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A Ward 18 Parks Conservancy
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·2· Proposal: Ward 18 Conservancy

One office for Ward 18 parks and community centres 13-Aug-2012 [1616]

• The basic idea is to give control of Ward 18, with the current consolidated Ward 18 budget, to a supervisor (or team of supervisors) and give the supervisor latitude to run the ward a little differently




  • Since Parks Forestry and Recreation was restructured into a “functional” model in 2006, its operating costs have gone up by $90 million (to $371 million in 2012)
  • Under the “functional” model, the Ward 18 community centres have stopped all open access programs for youth and school-age children and all ages of adults.
  • Under the “functional” model, the City intends to increase its fees for children/youth outdoor sports. But the volunteer sports groups which run these programs have to do almost all the field maintenance themselves, and then pay the city anyway.
  • Under the “functional” model, despite the revenue from all the fee-based recreation programs, the two Ward 18 community centres cost require $1.4 million in tax funds over and above revenue, to run the fee-based programs.
  • Under the “functional” model, the City has insufficient funds to keep the current recreation programs going in “community centres without walls” like Dufferin Grove because the community centres with walls need all the recreation money.
  • under the “functional” model, the City has dis-integrated the wading pools from the remaining recreation activities at Dufferin Grove and MacGregor Park, with all wading pools run centrally. The park program staff have been directed not to speak directly to these wading pool staff, only through a supervisor. The overall wading pool operating costs appear to have increased.
  • under the “functional” model, the three Ward 18 outdoor rinks (Dufferin, Wallace, and Campbell) have had their program budgets cut in half, with the other half of the funds moved to a central rinks staff administration on the same model as the wading pools. This will endanger the skate lending program, the snack bars, and the youth work at the rinks. It will also shrink the shinny hockey time, and it appears that the overall skating rink operating costs will increase.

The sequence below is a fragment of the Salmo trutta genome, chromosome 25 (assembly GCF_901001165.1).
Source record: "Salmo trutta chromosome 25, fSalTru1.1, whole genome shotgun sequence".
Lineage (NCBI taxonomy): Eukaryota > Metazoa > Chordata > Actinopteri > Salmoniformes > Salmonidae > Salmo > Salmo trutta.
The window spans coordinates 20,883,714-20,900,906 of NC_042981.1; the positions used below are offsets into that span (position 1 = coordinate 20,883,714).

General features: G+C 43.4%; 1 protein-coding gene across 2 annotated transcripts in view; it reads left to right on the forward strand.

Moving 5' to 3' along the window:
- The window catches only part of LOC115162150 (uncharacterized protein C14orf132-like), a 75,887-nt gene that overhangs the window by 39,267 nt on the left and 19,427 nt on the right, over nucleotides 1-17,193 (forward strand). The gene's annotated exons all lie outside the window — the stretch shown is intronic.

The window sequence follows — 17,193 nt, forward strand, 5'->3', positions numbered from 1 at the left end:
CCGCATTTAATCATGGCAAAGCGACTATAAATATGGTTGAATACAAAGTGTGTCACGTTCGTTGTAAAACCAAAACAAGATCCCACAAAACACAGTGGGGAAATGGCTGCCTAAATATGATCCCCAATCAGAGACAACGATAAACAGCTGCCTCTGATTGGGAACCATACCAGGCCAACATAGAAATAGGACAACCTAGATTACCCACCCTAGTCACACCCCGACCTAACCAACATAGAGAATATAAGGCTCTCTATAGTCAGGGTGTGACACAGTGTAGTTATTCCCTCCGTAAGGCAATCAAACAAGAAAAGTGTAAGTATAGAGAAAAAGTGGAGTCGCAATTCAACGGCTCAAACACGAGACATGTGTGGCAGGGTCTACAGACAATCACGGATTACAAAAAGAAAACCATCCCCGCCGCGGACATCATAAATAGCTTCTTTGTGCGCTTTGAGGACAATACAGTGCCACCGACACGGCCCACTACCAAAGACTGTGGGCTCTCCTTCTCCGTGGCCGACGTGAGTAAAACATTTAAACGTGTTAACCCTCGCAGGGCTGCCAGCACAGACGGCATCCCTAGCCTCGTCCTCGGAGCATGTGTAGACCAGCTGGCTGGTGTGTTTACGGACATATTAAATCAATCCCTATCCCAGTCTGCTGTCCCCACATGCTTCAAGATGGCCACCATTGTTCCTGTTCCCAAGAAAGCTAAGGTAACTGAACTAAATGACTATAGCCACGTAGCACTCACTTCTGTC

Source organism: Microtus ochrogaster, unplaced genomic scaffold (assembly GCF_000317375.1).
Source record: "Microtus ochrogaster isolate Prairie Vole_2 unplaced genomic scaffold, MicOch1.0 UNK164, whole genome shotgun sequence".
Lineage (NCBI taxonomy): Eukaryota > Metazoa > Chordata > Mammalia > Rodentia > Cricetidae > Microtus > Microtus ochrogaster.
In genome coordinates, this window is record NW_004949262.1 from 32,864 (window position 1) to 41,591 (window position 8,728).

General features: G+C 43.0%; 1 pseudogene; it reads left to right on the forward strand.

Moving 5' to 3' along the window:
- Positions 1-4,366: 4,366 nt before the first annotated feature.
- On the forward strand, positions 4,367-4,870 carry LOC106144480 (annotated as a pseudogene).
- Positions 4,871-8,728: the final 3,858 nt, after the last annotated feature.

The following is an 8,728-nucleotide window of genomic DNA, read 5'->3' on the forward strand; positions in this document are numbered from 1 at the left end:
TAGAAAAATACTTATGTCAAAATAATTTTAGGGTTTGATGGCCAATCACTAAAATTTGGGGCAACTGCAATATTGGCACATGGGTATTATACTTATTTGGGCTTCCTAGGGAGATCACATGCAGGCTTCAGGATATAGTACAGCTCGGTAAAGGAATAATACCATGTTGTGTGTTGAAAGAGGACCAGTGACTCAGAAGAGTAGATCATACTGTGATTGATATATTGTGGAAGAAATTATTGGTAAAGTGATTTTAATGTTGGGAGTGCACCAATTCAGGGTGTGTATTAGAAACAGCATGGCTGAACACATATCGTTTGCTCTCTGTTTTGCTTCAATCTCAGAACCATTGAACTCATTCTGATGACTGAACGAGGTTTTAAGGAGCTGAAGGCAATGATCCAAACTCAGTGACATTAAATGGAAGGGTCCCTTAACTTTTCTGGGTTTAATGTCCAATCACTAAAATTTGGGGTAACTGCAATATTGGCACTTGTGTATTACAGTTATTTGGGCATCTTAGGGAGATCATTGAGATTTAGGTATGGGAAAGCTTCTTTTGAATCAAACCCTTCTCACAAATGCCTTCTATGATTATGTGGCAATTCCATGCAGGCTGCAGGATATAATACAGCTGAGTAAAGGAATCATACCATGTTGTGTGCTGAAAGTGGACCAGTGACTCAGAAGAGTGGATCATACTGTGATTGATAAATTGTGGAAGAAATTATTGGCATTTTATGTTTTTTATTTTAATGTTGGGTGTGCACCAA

Proposed Solution:

a pilot project “local conservancy” model in Ward 18 to test an alternative to the centralized “functional” model.

Legal framework:

City of Toronto Act, section(s):


1. Joint supervision of the Ward 18 conservancy by one (1) recreation supervisor and one half (1/2) a parks supervisor, working together.

2. A Ward 18 conservancy working group (CWG) with open membership made up of stakeholders: (a) users of Ward 18 parks or the two community centres (b) existing or new park friends groups (c) existing or new community centre advisory councils (d) social agencies that use the Ward 18 parks or community centres (e) CELOS and (f) on-site Ward 18 rec and parks staff – this working group or its subcommittees to meet at least monthly with the supervisors, meeting transactions to be posted publicly

3. Town Hall budget and program meetings at least twice a year, located at the community centres

4. Transparent budgeting, with up-to-date numbers posted publicly three days before the monthly working group meetings (also called “participatory budgeting”)

5. A minimum of 30 per cent tax-supported (open-access, NOT fee-based) programming in community centres, with those programs decided between local staff including the supervisors, and users

6. A minimum of 70 per cent tax-supported (open-access, NOT fee-based) programming in parks, with the programs decided between local staff including the supervisors, and users

7. A return to the 60-year practice of shared recreation programs between community centers and parks, no silos

8. Parks to share dedicated Ward 18 park maintenance staff with a published schedule showing location and tasks

9. Quarterly budget and programming reports to Council

Transition Steps :

(to be worked out next)

Attachments to document: Proposal: Ward 18 Conservancy